Are Complications of Childbirth More Common at Night?
A recent Dutch study reported in the British Journal of Obstetrics and Gynecology found that delivering at night was associated with an increase in mortality and complications.
The study, led by senior researcher Dr. Eric A.P. Steegers of Erasmus University Medical Center in Rotterdam, is based on more than 700,000 births at all Dutch hospitals between 2000 and 2006.
Overall, infants at non-tertiary hospitals who were born in the evening (between 6 p.m. and midnight) or overnight into early morning (between midnight and 8 a.m.) were 32% and 47% more likely, respectively, to die than those born during the day. At tertiary centers, only overnight births (between midnight and 8 a.m.) were linked to an increased risk of newborn death. The other adverse outcomes the researchers studied were low Apgar scores and admissions to the neonatal intensive care unit (NICU). Low scores were seen in 1% and 4% of infants born at non-tertiary and tertiary centers, respectively.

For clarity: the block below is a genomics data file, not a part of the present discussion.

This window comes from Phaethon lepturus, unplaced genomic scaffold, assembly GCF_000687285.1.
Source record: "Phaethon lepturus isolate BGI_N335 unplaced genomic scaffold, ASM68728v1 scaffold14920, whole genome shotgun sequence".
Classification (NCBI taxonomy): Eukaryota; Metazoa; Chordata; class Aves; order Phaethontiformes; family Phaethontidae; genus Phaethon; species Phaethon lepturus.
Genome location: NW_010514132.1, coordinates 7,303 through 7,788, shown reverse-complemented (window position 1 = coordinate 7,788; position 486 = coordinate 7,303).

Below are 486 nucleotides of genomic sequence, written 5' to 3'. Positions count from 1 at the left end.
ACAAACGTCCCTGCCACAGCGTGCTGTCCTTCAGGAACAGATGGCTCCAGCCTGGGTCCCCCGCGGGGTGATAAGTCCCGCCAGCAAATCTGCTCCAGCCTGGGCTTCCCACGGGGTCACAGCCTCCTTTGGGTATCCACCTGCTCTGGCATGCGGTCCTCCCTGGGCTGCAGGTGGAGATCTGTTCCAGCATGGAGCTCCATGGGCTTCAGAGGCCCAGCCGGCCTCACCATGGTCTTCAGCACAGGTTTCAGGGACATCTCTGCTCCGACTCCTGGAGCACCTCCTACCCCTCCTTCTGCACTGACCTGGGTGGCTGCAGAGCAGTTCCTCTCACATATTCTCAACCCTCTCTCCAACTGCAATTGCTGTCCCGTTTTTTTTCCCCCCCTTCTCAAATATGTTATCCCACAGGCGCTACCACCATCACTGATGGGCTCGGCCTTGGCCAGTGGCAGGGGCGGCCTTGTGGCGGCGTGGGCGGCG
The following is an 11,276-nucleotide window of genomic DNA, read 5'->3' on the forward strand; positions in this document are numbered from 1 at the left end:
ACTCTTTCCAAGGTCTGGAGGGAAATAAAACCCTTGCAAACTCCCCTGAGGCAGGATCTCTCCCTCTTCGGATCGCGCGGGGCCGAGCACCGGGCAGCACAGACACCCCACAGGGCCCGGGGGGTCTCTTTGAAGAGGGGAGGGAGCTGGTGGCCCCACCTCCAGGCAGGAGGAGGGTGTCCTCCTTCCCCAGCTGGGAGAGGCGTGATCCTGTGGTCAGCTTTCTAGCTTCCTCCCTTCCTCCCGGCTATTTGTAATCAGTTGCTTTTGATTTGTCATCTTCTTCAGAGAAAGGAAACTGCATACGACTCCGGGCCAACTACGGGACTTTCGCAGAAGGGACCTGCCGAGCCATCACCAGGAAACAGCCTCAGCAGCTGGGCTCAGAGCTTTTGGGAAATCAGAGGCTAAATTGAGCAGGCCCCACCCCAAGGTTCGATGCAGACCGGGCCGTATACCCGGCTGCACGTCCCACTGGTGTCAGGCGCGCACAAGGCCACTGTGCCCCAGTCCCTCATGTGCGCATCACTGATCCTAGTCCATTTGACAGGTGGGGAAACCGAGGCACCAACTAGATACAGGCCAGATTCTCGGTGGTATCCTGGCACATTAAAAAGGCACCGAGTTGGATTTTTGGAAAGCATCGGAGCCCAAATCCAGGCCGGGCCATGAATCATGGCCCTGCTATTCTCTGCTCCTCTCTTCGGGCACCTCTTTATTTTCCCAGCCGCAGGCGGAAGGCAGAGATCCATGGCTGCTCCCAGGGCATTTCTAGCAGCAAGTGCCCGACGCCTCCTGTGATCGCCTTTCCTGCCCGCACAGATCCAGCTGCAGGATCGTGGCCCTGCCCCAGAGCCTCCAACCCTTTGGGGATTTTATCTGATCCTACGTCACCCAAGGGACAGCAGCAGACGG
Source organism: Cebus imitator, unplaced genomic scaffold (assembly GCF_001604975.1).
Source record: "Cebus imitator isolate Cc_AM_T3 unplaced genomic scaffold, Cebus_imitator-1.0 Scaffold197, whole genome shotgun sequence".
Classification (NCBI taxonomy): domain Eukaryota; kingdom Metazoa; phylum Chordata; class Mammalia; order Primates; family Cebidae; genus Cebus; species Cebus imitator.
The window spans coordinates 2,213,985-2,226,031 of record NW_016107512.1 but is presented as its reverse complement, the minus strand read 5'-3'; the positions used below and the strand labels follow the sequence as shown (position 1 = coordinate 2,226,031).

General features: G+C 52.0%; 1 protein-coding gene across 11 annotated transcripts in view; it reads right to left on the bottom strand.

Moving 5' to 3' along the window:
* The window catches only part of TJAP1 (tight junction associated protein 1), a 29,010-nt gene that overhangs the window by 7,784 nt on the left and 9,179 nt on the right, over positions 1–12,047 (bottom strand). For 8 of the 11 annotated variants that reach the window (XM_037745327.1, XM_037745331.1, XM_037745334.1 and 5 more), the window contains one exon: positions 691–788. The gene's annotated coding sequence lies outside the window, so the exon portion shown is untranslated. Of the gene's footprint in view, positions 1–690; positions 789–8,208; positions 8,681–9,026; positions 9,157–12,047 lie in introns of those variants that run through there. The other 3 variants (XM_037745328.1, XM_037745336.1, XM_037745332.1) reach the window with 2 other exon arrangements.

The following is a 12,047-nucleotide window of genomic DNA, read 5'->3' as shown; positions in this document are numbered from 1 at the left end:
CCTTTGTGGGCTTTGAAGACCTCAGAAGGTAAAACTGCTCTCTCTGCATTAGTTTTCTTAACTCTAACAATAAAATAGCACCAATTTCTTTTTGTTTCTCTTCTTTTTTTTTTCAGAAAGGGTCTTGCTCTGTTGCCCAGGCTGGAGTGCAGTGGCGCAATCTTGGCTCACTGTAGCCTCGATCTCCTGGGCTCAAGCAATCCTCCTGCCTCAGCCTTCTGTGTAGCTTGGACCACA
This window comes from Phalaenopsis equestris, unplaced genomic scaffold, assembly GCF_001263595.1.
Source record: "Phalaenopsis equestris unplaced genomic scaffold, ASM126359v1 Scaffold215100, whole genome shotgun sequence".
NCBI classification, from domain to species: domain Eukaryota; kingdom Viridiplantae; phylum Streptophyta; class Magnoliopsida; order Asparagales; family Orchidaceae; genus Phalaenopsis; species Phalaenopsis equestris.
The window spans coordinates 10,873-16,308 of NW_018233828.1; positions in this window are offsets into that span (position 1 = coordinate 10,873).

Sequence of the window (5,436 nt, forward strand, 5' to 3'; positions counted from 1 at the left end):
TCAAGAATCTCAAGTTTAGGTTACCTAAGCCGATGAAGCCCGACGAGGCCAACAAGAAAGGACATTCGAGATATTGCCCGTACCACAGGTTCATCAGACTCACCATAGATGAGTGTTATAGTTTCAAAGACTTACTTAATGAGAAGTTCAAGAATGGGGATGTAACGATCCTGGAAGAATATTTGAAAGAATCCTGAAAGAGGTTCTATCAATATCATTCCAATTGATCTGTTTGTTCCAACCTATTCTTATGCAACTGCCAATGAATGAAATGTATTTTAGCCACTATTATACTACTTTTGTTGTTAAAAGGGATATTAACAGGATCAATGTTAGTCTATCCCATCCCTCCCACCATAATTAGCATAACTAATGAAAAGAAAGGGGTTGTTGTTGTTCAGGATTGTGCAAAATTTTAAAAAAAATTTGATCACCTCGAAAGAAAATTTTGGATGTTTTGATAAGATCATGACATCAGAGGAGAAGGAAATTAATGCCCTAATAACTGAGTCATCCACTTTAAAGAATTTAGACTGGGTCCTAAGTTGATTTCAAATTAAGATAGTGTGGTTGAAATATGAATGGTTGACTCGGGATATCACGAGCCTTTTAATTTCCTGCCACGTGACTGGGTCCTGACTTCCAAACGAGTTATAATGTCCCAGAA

The findings were similar when combining all adverse birth outcomes and are in line with trends other studies have found not only in obstetrics, but in hospital intensive care units as well, the researchers say.
The reasons for the increase are not known but several possibilities exist according to the researchers. The absences of senior staff and fatigue have been suggested as possible reasons for the increase in mortality with evening and overnight deliveries.
Dr. Steegers said that more research is needed, however, to understand the extent to which hospital organization plays into the higher risk of childbirth complications at night.
J. Kyle Mathews, MD
Plano OB Gyn Associates
Tags: birth outcomes, Gynecology, hospital, hospitals, kyle mathews, linked, newborn death, obstetrics, Overall, overnight deliveries, Pregnacy | Category: News & Education, Obstetrics |